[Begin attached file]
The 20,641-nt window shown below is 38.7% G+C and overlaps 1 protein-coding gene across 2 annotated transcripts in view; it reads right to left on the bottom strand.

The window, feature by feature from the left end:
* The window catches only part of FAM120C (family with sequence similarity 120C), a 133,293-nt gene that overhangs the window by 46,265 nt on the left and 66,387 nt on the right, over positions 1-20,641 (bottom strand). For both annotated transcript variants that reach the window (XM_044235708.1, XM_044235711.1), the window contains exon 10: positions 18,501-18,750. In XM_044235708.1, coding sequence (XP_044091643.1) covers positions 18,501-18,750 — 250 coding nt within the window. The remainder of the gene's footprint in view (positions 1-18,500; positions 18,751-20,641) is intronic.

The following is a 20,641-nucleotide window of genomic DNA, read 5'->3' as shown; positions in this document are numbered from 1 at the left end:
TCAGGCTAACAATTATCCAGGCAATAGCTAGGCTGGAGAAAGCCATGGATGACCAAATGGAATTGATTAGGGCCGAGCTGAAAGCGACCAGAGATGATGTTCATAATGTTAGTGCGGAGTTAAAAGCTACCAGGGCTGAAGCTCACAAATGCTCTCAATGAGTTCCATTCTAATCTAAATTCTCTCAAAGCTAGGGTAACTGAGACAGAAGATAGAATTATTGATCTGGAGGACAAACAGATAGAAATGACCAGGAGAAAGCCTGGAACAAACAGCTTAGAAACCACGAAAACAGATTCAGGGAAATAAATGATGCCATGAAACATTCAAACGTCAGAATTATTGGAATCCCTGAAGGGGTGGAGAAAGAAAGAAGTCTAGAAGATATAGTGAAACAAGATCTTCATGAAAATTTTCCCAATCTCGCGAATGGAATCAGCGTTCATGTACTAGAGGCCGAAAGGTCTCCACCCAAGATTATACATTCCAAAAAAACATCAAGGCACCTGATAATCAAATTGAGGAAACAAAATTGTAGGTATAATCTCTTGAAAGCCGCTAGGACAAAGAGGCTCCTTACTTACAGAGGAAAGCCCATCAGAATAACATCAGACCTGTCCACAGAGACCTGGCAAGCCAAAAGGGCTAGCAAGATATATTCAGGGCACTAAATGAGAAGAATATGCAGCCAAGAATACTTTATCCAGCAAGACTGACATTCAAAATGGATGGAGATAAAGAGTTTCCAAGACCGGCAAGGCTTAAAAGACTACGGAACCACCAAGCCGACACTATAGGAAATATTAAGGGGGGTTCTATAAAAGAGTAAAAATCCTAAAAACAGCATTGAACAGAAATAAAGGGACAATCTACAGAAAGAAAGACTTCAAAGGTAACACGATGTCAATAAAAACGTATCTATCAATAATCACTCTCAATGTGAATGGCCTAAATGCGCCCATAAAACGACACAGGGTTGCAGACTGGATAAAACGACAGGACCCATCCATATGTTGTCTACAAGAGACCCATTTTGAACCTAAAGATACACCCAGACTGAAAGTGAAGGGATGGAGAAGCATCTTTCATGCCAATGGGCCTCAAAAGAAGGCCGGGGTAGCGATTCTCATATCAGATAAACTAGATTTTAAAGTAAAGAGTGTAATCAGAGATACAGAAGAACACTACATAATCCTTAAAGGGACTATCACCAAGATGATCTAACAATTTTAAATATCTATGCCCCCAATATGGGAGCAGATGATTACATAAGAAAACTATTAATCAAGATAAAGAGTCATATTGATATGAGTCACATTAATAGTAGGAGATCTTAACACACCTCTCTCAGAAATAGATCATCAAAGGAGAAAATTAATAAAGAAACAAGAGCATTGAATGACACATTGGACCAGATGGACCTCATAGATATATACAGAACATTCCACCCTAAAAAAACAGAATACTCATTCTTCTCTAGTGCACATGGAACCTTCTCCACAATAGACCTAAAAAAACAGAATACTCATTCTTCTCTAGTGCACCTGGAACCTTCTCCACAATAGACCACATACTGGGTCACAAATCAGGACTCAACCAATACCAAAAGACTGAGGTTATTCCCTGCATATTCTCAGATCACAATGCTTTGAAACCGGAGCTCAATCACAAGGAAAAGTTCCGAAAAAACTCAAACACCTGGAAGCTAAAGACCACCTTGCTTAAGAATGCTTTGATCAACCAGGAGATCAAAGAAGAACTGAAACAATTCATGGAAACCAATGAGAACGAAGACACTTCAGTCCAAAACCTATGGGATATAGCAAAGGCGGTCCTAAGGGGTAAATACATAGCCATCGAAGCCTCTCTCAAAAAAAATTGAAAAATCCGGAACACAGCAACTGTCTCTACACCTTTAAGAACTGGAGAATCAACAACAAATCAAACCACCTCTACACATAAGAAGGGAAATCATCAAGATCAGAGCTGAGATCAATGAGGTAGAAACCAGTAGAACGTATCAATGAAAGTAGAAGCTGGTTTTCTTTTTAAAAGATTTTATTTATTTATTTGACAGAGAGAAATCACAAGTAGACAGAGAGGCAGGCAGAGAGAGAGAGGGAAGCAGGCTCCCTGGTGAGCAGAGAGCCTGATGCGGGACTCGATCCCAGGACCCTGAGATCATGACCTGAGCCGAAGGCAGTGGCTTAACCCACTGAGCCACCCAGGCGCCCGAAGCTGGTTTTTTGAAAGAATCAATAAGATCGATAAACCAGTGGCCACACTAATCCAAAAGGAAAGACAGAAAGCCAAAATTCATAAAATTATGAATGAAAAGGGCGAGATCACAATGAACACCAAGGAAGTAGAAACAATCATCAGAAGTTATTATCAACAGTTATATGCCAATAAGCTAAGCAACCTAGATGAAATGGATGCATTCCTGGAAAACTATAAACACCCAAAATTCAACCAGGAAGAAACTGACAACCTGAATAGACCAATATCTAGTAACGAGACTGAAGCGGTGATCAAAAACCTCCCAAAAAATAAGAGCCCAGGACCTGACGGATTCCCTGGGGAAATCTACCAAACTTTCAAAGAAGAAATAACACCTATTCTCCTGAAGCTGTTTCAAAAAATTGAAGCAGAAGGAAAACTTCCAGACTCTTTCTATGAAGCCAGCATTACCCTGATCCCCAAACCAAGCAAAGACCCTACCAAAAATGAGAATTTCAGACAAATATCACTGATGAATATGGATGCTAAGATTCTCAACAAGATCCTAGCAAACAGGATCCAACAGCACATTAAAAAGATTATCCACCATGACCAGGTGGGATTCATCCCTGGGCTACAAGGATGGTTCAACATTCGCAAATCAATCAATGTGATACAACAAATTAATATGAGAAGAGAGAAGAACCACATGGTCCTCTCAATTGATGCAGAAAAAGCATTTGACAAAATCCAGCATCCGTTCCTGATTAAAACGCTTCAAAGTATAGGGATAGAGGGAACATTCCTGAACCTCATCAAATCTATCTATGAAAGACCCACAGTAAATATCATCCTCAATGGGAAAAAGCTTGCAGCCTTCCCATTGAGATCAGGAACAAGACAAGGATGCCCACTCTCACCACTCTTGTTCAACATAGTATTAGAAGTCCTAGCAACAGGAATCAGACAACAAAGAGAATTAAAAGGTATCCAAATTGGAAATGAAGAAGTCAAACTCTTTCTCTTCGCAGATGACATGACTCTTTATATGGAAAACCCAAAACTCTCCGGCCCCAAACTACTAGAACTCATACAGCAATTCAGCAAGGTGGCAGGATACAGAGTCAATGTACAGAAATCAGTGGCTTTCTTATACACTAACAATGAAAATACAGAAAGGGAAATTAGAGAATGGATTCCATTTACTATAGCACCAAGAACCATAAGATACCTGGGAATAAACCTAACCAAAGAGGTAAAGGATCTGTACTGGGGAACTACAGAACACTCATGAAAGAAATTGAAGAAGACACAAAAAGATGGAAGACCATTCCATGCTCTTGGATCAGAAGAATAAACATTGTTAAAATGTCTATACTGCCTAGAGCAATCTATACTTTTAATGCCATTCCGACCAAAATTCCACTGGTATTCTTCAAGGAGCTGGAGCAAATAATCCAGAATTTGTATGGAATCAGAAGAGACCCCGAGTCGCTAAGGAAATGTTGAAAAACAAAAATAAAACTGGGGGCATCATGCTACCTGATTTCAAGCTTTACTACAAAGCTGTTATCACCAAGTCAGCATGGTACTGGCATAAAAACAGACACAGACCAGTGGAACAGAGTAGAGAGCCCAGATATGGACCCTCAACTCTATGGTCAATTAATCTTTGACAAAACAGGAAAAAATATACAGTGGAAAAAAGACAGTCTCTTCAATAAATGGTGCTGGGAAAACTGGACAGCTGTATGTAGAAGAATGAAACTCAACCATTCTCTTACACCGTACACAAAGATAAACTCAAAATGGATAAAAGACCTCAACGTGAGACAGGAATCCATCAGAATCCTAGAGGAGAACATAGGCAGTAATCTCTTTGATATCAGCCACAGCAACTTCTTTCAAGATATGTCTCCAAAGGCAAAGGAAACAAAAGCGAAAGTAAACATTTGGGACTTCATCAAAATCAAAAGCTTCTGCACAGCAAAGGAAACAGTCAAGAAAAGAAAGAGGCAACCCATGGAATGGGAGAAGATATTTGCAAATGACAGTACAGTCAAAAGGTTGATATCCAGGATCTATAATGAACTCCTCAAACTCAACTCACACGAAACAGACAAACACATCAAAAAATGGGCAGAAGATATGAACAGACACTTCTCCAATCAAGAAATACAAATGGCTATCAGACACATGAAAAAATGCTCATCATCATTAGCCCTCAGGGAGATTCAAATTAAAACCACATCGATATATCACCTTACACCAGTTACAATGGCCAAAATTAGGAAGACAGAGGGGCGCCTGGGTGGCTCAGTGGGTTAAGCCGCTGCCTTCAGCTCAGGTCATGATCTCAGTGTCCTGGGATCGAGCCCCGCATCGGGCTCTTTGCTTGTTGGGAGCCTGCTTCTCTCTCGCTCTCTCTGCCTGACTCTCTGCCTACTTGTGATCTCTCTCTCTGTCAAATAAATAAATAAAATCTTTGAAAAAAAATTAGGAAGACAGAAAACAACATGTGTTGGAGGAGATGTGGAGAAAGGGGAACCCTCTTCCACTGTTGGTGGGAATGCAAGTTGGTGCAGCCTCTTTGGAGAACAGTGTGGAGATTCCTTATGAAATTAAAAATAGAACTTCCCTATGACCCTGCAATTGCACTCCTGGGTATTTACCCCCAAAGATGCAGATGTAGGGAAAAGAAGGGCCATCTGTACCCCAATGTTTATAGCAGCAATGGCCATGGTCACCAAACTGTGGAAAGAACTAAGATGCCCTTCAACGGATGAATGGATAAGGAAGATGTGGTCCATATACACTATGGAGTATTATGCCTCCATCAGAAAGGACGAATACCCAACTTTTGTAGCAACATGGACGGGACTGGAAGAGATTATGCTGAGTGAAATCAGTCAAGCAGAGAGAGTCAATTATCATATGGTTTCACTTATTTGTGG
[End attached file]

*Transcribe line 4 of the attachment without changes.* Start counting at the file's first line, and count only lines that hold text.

The following is a 20,641-nucleotide window of genomic DNA, read 5'->3' as shown; positions in this document are numbered from 1 at the left end: